910.4 (c1988)

Always a Distant AnchorageSarah P’s comments: I can’t go further with this blog about sailing stories without paying homage to sailors Hal and Margaret Roth. Although, he wrote the books, she was every bit an equal sailing partner. Together, they sailed over 250,000 miles over three decades and Hal’s books are sailing adventure classics.

Hal Roth, in fact, is the guy who sparked the dream for me…In my mid-20’s I was working in a library in Maine and feeling directionless. One day I walked by a new book on display: Always a Distant Anchorage (Hal’s 5th book). From the first line, I was hooked (see quotes below)…

Wikipedia article: more about his life an travels as well as a list of all his books.

Quotes:

First line from ‘Always a Distant Anchorage’: It was a cool day in late July when Margaret and I sailed from Somes Sound in Maine towards Bermuda.

We sailed on a wonderful magic carpet named Whisper

The Chileans have a saying: The wind always blows from the bow of the ship.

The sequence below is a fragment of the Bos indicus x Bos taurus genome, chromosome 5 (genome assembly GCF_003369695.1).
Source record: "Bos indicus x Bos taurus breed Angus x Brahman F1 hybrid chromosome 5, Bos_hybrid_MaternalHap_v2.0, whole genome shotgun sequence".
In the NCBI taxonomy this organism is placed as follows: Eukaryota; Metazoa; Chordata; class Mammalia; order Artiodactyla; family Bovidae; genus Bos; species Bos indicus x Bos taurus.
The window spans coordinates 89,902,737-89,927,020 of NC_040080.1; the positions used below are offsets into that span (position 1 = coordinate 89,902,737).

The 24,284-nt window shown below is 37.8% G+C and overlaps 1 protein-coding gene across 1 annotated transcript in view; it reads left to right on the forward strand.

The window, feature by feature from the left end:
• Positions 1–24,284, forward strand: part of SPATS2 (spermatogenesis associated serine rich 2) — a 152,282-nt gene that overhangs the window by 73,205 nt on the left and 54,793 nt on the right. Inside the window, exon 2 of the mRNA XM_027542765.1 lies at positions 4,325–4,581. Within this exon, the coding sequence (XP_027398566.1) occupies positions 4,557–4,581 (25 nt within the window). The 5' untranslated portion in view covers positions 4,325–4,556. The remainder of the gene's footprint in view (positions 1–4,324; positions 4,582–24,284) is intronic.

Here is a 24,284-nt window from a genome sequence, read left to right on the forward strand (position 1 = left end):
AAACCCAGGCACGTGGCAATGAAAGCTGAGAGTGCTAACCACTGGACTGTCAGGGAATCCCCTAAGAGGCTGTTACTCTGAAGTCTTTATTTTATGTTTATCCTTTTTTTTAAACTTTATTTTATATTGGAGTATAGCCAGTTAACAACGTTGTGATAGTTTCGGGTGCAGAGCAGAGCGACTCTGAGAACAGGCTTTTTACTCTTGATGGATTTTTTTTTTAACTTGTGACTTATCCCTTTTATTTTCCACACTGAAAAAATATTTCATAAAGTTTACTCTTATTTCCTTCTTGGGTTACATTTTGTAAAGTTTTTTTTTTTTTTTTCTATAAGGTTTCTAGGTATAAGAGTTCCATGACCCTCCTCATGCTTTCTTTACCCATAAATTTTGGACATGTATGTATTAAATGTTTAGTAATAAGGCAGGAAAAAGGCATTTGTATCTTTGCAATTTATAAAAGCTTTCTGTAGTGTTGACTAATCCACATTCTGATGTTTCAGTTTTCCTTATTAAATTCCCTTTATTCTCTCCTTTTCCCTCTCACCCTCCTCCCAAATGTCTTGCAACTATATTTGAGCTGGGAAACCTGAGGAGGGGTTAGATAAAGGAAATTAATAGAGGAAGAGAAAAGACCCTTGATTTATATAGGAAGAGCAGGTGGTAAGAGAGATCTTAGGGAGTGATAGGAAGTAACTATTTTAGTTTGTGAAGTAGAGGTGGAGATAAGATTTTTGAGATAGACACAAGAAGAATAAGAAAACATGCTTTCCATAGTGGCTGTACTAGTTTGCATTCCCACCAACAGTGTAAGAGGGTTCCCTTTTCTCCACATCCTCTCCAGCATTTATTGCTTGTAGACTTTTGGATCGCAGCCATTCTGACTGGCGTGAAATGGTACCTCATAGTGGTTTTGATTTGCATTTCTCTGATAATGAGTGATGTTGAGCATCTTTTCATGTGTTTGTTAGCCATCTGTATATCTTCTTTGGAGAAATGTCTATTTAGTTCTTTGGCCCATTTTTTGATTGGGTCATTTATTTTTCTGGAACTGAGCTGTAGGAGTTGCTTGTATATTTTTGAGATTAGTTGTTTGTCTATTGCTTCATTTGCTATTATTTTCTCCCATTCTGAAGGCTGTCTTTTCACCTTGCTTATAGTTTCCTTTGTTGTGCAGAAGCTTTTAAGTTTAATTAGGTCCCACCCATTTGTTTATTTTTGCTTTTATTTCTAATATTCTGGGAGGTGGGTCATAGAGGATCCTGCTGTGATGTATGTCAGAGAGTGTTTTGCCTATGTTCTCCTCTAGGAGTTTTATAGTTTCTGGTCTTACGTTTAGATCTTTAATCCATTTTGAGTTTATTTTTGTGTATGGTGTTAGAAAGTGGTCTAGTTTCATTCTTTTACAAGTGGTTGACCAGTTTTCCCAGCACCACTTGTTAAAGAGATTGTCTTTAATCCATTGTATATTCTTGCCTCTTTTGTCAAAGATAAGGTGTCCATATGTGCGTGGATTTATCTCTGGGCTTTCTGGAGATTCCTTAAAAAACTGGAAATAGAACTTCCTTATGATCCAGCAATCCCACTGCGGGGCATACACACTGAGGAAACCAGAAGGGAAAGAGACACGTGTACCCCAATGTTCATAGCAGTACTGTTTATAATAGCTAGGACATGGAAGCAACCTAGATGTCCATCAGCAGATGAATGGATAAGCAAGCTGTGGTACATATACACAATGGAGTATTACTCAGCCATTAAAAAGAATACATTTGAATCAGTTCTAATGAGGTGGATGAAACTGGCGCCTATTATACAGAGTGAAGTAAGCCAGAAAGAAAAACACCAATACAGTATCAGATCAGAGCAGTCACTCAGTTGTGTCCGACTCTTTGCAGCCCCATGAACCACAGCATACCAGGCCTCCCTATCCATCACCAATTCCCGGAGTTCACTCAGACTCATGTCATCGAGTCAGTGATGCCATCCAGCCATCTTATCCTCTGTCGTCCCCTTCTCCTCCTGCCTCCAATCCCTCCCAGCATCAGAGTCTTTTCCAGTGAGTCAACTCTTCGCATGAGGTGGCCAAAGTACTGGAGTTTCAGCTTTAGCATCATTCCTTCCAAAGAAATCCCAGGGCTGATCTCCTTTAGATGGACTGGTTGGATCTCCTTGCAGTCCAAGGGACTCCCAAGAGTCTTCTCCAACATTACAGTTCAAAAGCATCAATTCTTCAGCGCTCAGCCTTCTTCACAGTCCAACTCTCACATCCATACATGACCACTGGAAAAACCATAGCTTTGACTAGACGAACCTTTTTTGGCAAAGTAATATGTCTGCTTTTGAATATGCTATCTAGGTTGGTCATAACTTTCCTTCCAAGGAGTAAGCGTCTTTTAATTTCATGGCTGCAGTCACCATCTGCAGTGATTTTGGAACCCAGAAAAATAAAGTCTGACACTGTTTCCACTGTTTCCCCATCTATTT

odyssey-to-cape-horn-57_1280x720

a picture from Two Against Cape Horn

 

 

 

 

 

WaterBug letters

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910.4 Pay (c1980)

Sarah P’s comments:  Humor in sailing books is not all that common. Most tales tend to the deep or the disastrous…so Herb Payson’s story is refreshing. When I first this book it was fairly new, now I read it and think egads they had an alcohol stove and a sextant?! However, this ‘get-away-from-it-all story is timeless. For description, I am going to defer to words from The Boat Galley blog:

Blown-Away cover with commentary

SAIL magazine article about Herb Payson (2015)

Quotes:

‘Sunday dawned dull and dreary…but before long the sun came out bright and warm, the wind freshened, we raised sail and experienced that amazing sleight-of-mind that happens when a beautiful day on the water blots out all thoughts or previous discomfort.’

‘To depend on luck is to court disaster; to sail without it is to do the same. From this delicate balance is a sailor’s superstition born.’

‘Life is a series of lessons with no chance to practice. Second only to foresight, a sailor’s best insurance is his ability to improvise. It’s an ability that depends upon attitude, an art that can improve with experience.’

‘I loved cruising the coast of Maine. For one thing, it helped me conquer my fear of fog. Not that I have learned to feel secure in the fog, but at least I have learned how to grope without panic.’ 

payson's boat

Sea Foam: Herb & Nancy Payson’s boat

WaterBug letters